I am currently using the finddelay function to visualize a wave pattern. I have a matrix with periodic signals recorded and I use one of the signals as a reference to which I compare all of the others to achieve a matrix of delays which I then visualize as different colours in a matrix plot.
I my case I would assume to have sufficient correlation with the majority of the signals but what do the function actually return for the few that does not have a correlation? Will I get 0 as delay? I have looked into the code of the function but could not figure it out by myself. Would it be possible to adapt the function to get it to return a special value when there is no correlation so that I could single out and mark theses spots in my plot?
Related to this I also wonder if there is some general rule of how long this type of signals should be for the finddelay function to be applicable?
Thank you, Emelie
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It is not true that you will get back a delay of zero for cases when the signals are not significantly correlated at any lag.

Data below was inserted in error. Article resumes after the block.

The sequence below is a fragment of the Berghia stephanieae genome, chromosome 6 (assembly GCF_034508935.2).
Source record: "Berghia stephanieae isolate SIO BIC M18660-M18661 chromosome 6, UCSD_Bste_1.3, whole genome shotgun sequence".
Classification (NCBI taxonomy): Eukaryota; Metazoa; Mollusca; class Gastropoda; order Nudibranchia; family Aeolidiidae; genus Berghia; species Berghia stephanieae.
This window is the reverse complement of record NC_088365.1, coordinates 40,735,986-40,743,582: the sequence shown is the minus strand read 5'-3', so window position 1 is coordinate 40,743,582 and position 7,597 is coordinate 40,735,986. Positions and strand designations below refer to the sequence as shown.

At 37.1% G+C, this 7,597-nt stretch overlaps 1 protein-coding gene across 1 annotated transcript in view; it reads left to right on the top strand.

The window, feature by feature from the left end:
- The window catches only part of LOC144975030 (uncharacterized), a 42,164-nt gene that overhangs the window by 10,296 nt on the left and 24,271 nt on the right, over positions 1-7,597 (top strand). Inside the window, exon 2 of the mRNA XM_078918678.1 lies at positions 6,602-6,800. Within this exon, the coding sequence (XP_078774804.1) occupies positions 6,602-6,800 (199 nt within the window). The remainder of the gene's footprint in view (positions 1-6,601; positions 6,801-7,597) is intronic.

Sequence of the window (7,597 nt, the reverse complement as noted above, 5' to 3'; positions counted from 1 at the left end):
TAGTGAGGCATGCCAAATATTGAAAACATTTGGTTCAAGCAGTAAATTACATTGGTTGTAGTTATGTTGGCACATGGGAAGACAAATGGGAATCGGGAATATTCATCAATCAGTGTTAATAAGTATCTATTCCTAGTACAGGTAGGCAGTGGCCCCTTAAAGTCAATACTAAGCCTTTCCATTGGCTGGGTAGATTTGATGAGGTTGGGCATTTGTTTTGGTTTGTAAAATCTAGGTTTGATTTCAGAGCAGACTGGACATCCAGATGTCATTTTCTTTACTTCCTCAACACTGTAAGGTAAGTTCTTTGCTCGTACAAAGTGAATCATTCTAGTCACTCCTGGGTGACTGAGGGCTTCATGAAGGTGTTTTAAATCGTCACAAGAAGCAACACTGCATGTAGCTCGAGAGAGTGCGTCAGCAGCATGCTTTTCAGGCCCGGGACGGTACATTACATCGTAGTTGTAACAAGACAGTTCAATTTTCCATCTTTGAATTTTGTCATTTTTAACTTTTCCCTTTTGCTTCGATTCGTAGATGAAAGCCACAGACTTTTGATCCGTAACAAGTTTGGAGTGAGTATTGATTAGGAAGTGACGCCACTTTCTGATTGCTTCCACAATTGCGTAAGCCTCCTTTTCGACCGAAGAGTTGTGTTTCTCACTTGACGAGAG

rng default; x = randn(100,1); y = randn(100,1); [xc,lags] = xcorr(x,y,20,'coeff'); [rho,idx] = max(abs(xc)); lags(idx)
And cross-correlation sequences that achieve a maximum at zero lag can certainly indicate significant cross-correlation. Think about the autocorrelation of a sequence.
Depending on what distributional assumptions you can reasonably make about your signals, it may well be possible to come up with a principled threshold for significant cross-correlation, but just for the moment, let's assume you want to see at least 0.5
You can do something like this
[xc,lags] = xcorr(x,y,20,'coeff'); [rho,lags] = max(abs(xc)); if (rho>=0.5) Lag = lags(idx); else Lag = NaN; end
If the signals are equal length, then why not use xcorr() with the 'coeff' option?
Then the cross-correlation will lie in the range [-1,1] and you pretty easily assess how significant the cross-correlation is when it achieves its maximum.